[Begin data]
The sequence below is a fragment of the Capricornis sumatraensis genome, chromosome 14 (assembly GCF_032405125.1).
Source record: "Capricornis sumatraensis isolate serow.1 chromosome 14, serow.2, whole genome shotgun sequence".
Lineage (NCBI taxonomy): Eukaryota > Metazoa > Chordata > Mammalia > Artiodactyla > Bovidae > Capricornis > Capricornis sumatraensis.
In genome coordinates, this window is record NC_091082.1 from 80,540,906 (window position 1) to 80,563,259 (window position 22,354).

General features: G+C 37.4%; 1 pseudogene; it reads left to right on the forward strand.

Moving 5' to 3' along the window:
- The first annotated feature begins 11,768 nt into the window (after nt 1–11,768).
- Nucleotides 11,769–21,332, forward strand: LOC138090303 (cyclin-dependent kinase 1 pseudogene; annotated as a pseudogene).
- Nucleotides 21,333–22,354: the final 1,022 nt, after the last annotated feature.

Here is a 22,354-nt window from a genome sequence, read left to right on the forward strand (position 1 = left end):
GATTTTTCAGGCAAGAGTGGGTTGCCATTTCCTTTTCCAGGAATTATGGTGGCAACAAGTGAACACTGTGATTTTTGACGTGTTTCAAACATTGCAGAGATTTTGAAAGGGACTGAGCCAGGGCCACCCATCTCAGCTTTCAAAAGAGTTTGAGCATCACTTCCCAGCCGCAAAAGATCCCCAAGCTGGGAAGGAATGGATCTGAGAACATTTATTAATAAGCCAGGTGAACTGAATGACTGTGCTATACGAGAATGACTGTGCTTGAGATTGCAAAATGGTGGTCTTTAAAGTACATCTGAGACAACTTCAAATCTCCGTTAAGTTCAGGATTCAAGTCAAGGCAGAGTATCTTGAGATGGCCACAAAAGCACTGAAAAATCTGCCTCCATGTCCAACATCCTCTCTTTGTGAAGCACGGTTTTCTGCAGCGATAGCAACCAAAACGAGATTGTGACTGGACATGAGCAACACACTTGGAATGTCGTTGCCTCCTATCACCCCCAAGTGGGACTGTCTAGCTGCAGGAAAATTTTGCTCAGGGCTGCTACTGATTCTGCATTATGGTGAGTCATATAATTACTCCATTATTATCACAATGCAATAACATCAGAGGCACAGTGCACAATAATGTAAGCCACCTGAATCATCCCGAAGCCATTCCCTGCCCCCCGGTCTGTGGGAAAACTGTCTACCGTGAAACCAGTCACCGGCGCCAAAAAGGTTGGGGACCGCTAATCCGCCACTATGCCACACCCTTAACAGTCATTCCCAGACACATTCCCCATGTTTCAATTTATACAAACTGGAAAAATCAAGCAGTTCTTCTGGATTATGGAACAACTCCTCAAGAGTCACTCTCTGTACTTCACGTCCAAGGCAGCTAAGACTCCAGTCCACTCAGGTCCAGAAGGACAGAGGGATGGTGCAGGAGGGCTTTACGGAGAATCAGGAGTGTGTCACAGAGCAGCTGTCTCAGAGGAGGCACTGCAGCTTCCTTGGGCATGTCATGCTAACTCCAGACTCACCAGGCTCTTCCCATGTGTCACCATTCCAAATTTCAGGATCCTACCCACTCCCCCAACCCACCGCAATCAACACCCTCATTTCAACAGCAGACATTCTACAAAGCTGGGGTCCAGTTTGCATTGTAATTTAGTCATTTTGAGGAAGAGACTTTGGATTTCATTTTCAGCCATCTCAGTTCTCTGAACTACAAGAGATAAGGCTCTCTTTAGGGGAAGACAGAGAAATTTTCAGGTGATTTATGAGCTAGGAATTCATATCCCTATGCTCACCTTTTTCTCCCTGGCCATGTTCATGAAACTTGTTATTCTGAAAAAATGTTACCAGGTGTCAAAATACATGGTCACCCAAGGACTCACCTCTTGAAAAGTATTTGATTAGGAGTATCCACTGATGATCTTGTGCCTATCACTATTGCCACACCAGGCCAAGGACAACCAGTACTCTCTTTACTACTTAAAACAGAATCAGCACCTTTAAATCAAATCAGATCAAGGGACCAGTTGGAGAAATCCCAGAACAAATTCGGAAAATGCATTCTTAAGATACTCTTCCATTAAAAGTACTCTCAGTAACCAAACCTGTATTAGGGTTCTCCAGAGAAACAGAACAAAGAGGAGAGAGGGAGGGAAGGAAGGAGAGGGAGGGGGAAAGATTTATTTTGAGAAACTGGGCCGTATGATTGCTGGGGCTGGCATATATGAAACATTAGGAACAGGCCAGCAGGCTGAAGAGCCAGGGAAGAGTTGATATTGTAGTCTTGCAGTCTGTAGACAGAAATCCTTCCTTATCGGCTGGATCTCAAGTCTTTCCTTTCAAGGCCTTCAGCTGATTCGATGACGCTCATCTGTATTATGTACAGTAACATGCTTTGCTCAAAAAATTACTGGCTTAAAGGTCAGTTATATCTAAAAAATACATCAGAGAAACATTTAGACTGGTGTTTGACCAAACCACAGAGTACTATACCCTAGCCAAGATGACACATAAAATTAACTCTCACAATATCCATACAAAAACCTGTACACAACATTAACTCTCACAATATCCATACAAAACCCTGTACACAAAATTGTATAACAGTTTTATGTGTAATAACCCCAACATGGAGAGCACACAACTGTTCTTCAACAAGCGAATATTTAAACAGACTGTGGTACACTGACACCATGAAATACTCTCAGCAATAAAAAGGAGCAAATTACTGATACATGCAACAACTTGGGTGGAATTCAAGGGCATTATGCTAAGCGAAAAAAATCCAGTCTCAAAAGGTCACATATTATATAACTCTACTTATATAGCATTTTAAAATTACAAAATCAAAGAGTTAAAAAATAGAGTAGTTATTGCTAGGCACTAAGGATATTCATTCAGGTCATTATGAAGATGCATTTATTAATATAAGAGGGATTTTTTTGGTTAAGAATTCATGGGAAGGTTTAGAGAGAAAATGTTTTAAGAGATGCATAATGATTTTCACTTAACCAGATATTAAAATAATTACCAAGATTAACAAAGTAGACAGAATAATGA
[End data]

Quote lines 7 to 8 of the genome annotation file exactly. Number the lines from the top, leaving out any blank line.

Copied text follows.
- The first annotated feature begins 11,768 nt into the window (after nt 1–11,768).
- Nucleotides 11,769–21,332, forward strand: LOC138090303 (cyclin-dependent kinase 1 pseudogene; annotated as a pseudogene).